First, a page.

I’d have gone for Stallone: Let Me be Frank, or even Stallone Again Naturally, but however you title it, I’m happy to stan for Frank Stallone, and this new documentary shows exactly why that should be. Frank Stallone is a singer, writer, raconteur, and on this evidence, all round good guy who seemingly can’t be seen, referenced or mentioned without some reference to his actor brother. The brothers Stallone went to their in-house director Derek Wayne Johnson to put together this relentlessly upbeat 73 minute infomercial/documentary about Frank’s struggle to be himself in the shadow of a mega-star brother who admits that Frank is ‘every bit as good as I am.’ You might come to scoff, but Frank Stallone’s story is a genuinely interesting one, and the way this doc turns out has a number of points of interest for friends and fans of the family.
Frank and Sylvester were the sons of a hairdresser, and the section of the doc that you might expect to be about Frank’s wild years as a writer and musician is largely dedicated to the development of his hairstyle. Frank is described as a ‘pure talent’ who started out as a delinquent, but manages to find a platform for this music with the band Valentine, named after a leather belt that Frank likes so much he thinks ‘I’ll change my name to Valentine!’ They can be spotted establishing their street credentials singing acapella around barrels in the first Rocky film, but Frank struggles to find his own way as an artist. A big break comes when Sly decides to direct the 1983 sequel to Saturday Night Fever, Staying Alive and finds himself short of hits. ‘They were musical gods but they were coming up with ok songs,’ says Sly somewhat critically of the Bee Gees, and despite the original having the most popular musical soundtrack of all time, Sly decides that Frank should step in to write and perform the songs for the soundtrack. That soundtrack got a Grammy nomination, as did the theme song; Far From Over is a propulsive, motivational anthem that I still play at the gym to this day; even if this song was his sole contribution to popular culture, the records show that Frank Stallone would have contributed more than most.
‘What will Frank Stallone’s legacy be?’’ is the weighty question asked here; a plethora of big-names are wheeled out to wrestle with the answer, including Arnold Schwarzenegger, Talia Shire, Burt Young and Billy Dee Wlliams, plus musical greats like John Oates and Ritchie Sambora, plus a dash of Joe Pasquale and even Joan Severance, credited as a ‘Black Scorpion’. After delivering such mind-mashers as the Rambo II theme Peace in Our Life, Frank Stallone cannily re-invented himself as a lounge-cabaret singer and found a growing niche for his talents, although a look back at the 80’s and some pop missteps including rootsy tootsy single Darlin’ so just how far he’s had to come for credibility.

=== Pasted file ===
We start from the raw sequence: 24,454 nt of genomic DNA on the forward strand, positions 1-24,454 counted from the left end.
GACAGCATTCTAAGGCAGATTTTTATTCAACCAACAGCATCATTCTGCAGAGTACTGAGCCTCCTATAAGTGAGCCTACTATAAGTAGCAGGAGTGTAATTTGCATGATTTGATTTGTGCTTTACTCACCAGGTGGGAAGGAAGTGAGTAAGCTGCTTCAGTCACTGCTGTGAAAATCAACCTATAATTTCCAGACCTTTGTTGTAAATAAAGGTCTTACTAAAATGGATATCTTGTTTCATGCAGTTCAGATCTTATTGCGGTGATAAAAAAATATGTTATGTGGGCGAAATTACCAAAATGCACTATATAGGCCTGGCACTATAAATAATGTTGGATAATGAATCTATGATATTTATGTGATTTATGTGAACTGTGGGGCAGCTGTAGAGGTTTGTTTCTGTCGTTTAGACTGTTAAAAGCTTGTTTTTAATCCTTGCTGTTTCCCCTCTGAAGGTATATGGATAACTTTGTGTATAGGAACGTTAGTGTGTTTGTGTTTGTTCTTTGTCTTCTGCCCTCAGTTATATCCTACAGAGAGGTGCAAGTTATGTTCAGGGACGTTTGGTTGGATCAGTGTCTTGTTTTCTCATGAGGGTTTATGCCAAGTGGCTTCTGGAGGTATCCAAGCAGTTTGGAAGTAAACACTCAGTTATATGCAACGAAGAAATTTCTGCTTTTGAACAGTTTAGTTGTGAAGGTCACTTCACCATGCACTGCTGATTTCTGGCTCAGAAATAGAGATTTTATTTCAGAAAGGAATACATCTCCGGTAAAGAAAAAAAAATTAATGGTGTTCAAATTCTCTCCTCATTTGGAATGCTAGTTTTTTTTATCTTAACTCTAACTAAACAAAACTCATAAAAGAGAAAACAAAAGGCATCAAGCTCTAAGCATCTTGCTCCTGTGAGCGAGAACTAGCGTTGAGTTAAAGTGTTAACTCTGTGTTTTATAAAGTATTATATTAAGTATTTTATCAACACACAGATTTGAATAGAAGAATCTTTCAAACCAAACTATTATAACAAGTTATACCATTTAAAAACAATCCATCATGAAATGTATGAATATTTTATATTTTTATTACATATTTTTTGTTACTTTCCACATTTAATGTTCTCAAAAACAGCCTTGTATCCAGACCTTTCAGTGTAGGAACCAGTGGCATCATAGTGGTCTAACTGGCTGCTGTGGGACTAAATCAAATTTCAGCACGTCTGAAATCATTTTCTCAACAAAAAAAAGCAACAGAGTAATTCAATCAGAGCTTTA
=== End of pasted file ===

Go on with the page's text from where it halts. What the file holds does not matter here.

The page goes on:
Bonuses here include an unexpectedly ferocious boxing match between Frank Stallone and talk show host Geraldo, a successful brush with serious acting in Barfly, and a short but sweet epitaph for Frank’s hero Harry Neilsen ‘He abused himself but he was a great artist and a wonderful guy.’ Frank Stallone, by contrast, takes good care of himself; ‘an artist has to be in a constant state of inspiration’ we’re told as to the reason why Frank has never settled down romantically, so one presumes that the single life is the only one that offers true creativity to pure talent. Whether that’s true or not, Frank Stallone deserves a little celebration, and this doc provides an ideal way to focus our minds on a brother that’s like no other; larking about for the camera in the final scene shows that the Stallones’ haven’t lost their sense of humour, and that’s true of this aimiable film too.